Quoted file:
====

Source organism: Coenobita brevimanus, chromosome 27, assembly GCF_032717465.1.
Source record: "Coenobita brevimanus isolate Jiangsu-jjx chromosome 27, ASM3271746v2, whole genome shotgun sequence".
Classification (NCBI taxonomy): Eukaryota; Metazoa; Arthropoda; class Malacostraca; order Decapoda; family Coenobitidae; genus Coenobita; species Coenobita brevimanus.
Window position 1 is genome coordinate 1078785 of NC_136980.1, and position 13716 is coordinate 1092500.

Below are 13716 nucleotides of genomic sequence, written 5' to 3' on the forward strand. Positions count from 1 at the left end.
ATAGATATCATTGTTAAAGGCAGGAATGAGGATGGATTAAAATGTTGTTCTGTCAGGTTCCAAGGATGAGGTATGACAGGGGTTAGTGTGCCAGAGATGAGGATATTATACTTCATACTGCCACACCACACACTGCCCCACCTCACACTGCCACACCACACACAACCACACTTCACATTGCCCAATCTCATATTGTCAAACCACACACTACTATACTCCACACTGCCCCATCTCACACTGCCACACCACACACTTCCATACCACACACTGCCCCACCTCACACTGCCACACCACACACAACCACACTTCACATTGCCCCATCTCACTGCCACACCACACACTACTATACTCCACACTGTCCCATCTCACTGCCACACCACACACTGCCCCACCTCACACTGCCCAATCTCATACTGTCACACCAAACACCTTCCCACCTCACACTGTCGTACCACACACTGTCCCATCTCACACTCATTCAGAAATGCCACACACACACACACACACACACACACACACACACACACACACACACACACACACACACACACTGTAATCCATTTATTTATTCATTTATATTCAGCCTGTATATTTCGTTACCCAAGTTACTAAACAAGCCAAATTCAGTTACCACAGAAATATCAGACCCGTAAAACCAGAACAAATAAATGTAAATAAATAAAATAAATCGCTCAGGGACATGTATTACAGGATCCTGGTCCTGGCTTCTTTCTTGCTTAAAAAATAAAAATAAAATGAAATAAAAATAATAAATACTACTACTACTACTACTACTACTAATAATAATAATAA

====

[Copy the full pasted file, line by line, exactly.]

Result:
Source organism: Coenobita brevimanus, chromosome 27, assembly GCF_032717465.1.
Source record: "Coenobita brevimanus isolate Jiangsu-jjx chromosome 27, ASM3271746v2, whole genome shotgun sequence".
Classification (NCBI taxonomy): Eukaryota; Metazoa; Arthropoda; class Malacostraca; order Decapoda; family Coenobitidae; genus Coenobita; species Coenobita brevimanus.
Window position 1 is genome coordinate 1078785 of NC_136980.1, and position 13716 is coordinate 1092500.

Below are 13716 nucleotides of genomic sequence, written 5' to 3' on the forward strand. Positions count from 1 at the left end.
ATAGATATCATTGTTAAAGGCAGGAATGAGGATGGATTAAAATGTTGTTCTGTCAGGTTCCAAGGATGAGGTATGACAGGGGTTAGTGTGCCAGAGATGAGGATATTATACTTCATACTGCCACACCACACACTGCCCCACCTCACACTGCCACACCACACACAACCACACTTCACATTGCCCAATCTCATATTGTCAAACCACACACTACTATACTCCACACTGCCCCATCTCACACTGCCACACCACACACTTCCATACCACACACTGCCCCACCTCACACTGCCACACCACACACAACCACACTTCACATTGCCCCATCTCACTGCCACACCACACACTACTATACTCCACACTGTCCCATCTCACTGCCACACCACACACTGCCCCACCTCACACTGCCCAATCTCATACTGTCACACCAAACACCTTCCCACCTCACACTGTCGTACCACACACTGTCCCATCTCACACTCATTCAGAAATGCCACACACACACACACACACACACACACACACACACACACACACACACACACACACACACACACTGTAATCCATTTATTTATTCATTTATATTCAGCCTGTATATTTCGTTACCCAAGTTACTAAACAAGCCAAATTCAGTTACCACAGAAATATCAGACCCGTAAAACCAGAACAAATAAATGTAAATAAATAAAATAAATCGCTCAGGGACATGTATTACAGGATCCTGGTCCTGGCTTCTTTCTTGCTTAAAAAATAAAAATAAAATGAAATAAAAATAATAAATACTACTACTACTACTACTACTACTAATAATAATAATAA